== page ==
A Japanese city assesses its attraction of tourists, and its character

In the Virginia Department of Housing and  Community Development’s asset-based downtown planning process, the agency recommends that an out-of-town visitor be included in the assessment of the community and its potential. The reason: the uniqueness of place is often most overlooked by those who know it the best.  

The point was demonstrated a few weeks ago when a Giles County resident offered an anecdote about a house guest following up her visit by sending photographs.  “This one is beautiful,” her husband said upon seeing a bucolic mountain scene.  Where did you take it?”  

“From your back porch,” the guest responded.  

We get  accustomed to the some of our communities’ most precious assets. And it happens everywhere.  In Kyoto, Japan,  massive tourism developments such as a proposed aquarium have sparked a debate and raised awareness about the relevance of an attraction that could, frankly, be anywhere. Resources are limited. Pursuit of ‘anyplace’ strategies reduce investment in the assets inherent to the place.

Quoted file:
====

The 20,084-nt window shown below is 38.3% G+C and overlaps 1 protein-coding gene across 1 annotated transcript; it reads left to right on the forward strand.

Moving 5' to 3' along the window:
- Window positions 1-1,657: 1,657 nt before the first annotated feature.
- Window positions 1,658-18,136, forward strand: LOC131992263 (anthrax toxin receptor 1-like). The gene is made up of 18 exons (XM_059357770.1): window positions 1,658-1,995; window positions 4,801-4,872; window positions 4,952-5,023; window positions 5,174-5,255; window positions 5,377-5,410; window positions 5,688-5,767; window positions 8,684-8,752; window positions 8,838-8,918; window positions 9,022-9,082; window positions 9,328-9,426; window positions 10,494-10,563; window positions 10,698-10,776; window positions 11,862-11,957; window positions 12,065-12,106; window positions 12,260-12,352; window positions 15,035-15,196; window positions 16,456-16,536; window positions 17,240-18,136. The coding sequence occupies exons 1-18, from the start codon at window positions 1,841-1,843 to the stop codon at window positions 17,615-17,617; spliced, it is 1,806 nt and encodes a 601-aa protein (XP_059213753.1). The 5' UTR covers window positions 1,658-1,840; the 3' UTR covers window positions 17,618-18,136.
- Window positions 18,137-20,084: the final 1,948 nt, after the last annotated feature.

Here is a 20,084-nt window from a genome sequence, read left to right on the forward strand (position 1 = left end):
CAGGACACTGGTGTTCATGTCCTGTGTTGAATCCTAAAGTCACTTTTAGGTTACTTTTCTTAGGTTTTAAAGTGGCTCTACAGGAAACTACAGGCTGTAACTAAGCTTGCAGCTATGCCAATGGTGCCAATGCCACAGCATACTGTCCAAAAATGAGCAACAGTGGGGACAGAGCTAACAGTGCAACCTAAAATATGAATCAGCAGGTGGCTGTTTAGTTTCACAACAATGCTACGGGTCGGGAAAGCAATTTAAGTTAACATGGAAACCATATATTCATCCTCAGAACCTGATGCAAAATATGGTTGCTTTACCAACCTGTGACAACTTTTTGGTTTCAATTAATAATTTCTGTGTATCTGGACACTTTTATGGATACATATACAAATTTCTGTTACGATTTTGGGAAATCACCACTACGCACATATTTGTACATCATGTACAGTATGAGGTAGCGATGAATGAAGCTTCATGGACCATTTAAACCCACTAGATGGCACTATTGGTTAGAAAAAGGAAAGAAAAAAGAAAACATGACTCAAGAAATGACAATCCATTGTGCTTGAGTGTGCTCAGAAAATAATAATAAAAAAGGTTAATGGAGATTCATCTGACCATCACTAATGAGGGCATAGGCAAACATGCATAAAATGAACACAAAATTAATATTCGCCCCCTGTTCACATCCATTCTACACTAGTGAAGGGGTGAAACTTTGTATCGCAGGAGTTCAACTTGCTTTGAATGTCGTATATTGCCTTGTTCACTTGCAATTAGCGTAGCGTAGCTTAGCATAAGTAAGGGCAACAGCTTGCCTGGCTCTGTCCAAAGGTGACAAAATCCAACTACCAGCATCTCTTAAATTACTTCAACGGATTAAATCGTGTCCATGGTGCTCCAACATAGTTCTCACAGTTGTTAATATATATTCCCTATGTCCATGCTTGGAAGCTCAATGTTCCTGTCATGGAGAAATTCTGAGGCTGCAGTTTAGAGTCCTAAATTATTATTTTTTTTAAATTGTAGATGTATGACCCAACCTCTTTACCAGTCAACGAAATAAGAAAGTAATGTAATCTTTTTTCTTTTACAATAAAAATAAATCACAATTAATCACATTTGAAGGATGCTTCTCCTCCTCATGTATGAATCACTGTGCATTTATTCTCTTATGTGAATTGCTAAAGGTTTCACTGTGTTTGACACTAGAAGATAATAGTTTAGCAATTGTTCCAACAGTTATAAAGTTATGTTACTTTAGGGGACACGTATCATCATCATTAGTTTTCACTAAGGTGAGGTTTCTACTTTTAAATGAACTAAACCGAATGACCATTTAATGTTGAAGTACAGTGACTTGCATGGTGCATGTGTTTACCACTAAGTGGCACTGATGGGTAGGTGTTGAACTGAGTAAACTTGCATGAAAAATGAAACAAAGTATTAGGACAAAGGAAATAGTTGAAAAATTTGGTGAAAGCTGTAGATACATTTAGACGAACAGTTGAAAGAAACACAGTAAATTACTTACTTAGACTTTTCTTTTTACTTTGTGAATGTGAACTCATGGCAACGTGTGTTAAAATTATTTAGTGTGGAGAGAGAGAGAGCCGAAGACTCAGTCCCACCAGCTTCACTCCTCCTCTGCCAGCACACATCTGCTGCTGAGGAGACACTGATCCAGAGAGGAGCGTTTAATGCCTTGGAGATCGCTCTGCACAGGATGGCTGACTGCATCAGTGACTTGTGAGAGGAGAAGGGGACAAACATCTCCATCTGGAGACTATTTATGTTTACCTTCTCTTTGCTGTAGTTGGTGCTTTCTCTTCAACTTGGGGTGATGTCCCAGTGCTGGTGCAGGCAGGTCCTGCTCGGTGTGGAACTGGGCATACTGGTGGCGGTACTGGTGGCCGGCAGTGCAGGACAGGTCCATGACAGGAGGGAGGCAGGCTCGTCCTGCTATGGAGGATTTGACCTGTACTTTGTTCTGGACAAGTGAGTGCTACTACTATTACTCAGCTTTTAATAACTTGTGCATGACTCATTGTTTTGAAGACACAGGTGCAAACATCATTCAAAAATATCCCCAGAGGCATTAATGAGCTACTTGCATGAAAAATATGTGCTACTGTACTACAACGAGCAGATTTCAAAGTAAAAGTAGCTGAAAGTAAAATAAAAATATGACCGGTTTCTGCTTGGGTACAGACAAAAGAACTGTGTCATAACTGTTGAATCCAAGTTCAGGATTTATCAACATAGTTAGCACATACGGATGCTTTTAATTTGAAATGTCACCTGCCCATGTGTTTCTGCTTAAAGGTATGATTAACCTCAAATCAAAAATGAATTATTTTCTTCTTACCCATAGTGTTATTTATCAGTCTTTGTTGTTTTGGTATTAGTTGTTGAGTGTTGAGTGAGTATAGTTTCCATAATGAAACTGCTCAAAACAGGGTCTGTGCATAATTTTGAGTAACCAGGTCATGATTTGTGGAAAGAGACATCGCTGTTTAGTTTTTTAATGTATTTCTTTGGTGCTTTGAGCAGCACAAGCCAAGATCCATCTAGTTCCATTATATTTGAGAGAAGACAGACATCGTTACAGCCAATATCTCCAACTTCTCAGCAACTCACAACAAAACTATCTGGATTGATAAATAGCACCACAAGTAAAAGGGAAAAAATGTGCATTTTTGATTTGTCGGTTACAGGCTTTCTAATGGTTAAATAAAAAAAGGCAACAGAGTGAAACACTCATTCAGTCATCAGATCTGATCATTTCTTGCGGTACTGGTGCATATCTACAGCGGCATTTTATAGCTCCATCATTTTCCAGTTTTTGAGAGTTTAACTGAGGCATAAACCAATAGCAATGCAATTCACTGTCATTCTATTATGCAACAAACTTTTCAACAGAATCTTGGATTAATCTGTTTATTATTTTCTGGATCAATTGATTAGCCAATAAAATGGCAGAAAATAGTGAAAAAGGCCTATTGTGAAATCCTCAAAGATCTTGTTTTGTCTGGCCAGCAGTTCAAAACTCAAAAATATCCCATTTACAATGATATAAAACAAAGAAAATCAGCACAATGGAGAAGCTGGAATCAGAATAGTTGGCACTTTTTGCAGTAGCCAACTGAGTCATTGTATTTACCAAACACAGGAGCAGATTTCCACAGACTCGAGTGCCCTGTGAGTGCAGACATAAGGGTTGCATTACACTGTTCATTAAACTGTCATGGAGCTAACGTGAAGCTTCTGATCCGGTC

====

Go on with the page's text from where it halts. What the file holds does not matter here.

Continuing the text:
Japan draws in relatively few tourists with sites like Gion, a geisha district in Kyoto. The nation is torn about how to attract more.Hiro Komae for The New York Times.

Last week’s New York Times article on the debate offered: 

“Japan’s tourism strategy has also been driven by investment in engineering projects and theme parks rather than the protection of the country’s natural and cultural riches, an oversight that some experts say has cost the country dearly in tourism dollars.”

With Main Street’s asset-based approach, we’re constantly reminded of the value of historic structures and their roles as economic assets, not just for tourism, but in the quality of life of those who choose to live, work, and shop there.  

Every community (from Narrows, Virginia to Nagasaki, Japan) has unique cultural and natural assets potentially important to the community and economic development strategies.  What are yours?

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